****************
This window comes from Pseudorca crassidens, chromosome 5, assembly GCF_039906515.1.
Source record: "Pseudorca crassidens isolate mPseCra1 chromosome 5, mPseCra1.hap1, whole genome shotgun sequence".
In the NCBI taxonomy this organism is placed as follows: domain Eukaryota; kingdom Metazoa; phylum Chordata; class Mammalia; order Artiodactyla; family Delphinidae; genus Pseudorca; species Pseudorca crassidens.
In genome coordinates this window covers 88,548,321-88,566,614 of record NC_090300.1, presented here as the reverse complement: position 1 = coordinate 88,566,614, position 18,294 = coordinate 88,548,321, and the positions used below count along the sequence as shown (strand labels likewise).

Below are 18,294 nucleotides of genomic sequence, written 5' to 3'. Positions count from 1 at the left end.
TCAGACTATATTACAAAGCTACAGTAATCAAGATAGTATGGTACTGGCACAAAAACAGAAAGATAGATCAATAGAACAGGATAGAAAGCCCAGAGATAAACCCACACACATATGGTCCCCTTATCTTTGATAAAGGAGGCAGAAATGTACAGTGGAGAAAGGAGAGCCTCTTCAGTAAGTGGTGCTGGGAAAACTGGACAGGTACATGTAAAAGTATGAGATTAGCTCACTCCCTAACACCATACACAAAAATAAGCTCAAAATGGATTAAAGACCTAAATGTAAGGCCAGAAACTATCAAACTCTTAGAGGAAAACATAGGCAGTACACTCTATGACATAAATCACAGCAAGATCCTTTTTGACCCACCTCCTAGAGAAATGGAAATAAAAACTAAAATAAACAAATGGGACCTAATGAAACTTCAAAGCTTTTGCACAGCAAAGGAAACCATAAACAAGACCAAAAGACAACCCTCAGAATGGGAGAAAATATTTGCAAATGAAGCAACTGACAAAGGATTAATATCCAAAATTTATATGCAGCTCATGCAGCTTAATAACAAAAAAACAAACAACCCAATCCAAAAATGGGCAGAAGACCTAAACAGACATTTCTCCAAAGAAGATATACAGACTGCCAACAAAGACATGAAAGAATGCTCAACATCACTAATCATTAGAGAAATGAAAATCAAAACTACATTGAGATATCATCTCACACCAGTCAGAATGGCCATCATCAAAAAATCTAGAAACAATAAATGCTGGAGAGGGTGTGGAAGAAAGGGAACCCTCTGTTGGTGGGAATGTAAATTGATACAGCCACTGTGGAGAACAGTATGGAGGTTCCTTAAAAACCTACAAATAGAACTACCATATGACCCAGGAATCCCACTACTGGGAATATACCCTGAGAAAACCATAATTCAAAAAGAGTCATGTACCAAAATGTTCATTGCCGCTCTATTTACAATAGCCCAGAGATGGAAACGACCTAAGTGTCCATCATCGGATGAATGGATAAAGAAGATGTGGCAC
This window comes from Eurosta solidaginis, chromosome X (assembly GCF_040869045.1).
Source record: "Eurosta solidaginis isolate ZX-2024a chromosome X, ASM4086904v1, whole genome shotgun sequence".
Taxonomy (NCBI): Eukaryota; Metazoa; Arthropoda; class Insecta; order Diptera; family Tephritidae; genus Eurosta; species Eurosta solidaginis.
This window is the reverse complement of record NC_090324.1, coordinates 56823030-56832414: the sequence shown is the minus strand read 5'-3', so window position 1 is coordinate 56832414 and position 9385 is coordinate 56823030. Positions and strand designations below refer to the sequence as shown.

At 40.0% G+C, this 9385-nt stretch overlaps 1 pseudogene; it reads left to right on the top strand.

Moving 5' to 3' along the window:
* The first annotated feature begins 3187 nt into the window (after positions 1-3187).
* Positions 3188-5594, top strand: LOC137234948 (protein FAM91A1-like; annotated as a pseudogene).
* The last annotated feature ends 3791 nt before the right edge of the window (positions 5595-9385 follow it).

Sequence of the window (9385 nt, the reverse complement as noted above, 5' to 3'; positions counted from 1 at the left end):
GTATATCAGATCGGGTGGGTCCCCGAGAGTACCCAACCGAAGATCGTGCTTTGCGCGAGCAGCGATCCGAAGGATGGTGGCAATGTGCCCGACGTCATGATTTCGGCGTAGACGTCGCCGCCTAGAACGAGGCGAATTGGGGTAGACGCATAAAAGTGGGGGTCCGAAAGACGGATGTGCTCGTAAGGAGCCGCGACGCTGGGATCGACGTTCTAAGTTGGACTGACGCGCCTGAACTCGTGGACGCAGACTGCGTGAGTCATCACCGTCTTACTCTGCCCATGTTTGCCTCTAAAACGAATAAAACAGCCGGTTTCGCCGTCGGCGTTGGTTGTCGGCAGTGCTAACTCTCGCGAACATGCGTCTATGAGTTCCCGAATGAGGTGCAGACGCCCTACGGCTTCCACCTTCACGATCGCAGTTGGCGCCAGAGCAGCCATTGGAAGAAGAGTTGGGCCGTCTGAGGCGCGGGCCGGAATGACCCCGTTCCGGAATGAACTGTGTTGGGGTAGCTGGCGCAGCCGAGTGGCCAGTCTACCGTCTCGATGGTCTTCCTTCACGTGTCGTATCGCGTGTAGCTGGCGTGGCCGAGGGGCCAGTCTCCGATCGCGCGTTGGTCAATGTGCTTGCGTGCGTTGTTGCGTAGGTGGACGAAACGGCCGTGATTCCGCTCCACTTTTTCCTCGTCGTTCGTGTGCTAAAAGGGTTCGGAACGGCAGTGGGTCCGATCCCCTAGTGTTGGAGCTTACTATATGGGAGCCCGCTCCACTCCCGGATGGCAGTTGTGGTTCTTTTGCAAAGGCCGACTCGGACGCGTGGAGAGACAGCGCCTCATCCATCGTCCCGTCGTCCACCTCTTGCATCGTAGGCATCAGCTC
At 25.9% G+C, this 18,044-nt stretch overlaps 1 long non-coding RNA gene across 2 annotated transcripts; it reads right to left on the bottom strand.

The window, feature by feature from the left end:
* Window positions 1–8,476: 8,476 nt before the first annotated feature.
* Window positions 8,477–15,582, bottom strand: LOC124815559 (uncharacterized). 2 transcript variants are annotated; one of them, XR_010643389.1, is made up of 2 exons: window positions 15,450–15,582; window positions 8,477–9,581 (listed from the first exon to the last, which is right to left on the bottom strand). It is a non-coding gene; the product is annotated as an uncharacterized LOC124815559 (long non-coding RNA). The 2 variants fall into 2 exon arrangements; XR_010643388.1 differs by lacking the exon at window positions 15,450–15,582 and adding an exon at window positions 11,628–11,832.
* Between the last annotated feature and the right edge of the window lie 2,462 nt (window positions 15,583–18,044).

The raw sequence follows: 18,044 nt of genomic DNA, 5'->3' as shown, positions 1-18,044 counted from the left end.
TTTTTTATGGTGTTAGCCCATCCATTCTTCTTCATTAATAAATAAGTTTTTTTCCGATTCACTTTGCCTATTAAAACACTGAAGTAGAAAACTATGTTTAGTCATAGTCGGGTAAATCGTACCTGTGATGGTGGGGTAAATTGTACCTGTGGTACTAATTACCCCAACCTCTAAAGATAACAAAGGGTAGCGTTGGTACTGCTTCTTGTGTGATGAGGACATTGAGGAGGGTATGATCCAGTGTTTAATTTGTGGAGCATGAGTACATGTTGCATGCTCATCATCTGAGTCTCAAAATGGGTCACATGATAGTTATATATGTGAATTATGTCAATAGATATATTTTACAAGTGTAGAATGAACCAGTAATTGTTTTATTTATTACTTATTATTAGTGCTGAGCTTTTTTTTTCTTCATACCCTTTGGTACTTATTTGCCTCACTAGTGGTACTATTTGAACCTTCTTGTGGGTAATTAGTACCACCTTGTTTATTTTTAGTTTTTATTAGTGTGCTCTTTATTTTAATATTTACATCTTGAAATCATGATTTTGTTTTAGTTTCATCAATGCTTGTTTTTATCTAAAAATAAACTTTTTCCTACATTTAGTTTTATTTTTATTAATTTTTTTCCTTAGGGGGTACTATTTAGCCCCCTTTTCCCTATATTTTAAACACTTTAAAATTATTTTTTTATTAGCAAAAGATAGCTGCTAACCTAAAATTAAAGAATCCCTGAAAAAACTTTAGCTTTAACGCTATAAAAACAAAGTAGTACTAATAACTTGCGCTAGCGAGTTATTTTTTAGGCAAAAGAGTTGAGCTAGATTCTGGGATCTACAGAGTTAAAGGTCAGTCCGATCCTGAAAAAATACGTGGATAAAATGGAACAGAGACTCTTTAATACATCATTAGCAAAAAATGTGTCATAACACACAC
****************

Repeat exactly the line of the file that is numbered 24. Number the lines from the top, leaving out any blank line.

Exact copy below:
TTTTTTATGGTGTTAGCCCATCCATTCTTCTTCATTAATAAATAAGTTTTTTTCCGATTCACTTTGCCTATTAAAACACTGAAGTAGAAAACTATGTTTAGTCATAGTCGGGTAAATCGTACCTGTGATGGTGGGGTAAATTGTACCTGTGGTACTAATTACCCCAACCTCTAAAGATAACAAAGGGTAGCGTTGGTACTGCTTCTTGTGTGATGAGGACATTGAGGAGGGTATGATCCAGTGTTTAATTTGTGGAGCATGAGTACATGTTGCATGCTCATCATCTGAGTCTCAAAATGGGTCACATGATAGTTATATATGTGAATTATGTCAATAGATATATTTTACAAGTGTAGAATGAACCAGTAATTGTTTTATTTATTACTTATTATTAGTGCTGAGCTTTTTTTTTCTTCATACCCTTTGGTACTTATTTGCCTCACTAGTGGTACTATTTGAACCTTCTTGTGGGTAATTAGTACCACCTTGTTTATTTTTAGTTTTTATTAGTGTGCTCTTTATTTTAATATTTACATCTTGAAATCATGATTTTGTTTTAGTTTCATCAATGCTTGTTTTTATCTAAAAATAAACTTTTTCCTACATTTAGTTTTATTTTTATTAATTTTTTTCCTTAGGGGGTACTATTTAGCCCCCTTTTCCCTATATTTTAAACACTTTAAAATTATTTTTTTATTAGCAAAAGATAGCTGCTAACCTAAAATTAAAGAATCCCTGAAAAAACTTTAGCTTTAACGCTATAAAAACAAAGTAGTACTAATAACTTGCGCTAGCGAGTTATTTTTTAGGCAAAAGAGTTGAGCTAGATTCTGGGATCTACAGAGTTAAAGGTCAGTCCGATCCTGAAAAAATACGTGGATAAAATGGAACAGAGACTCTTTAATACATCATTAGCAAAAAATGTGTCATAACACACAC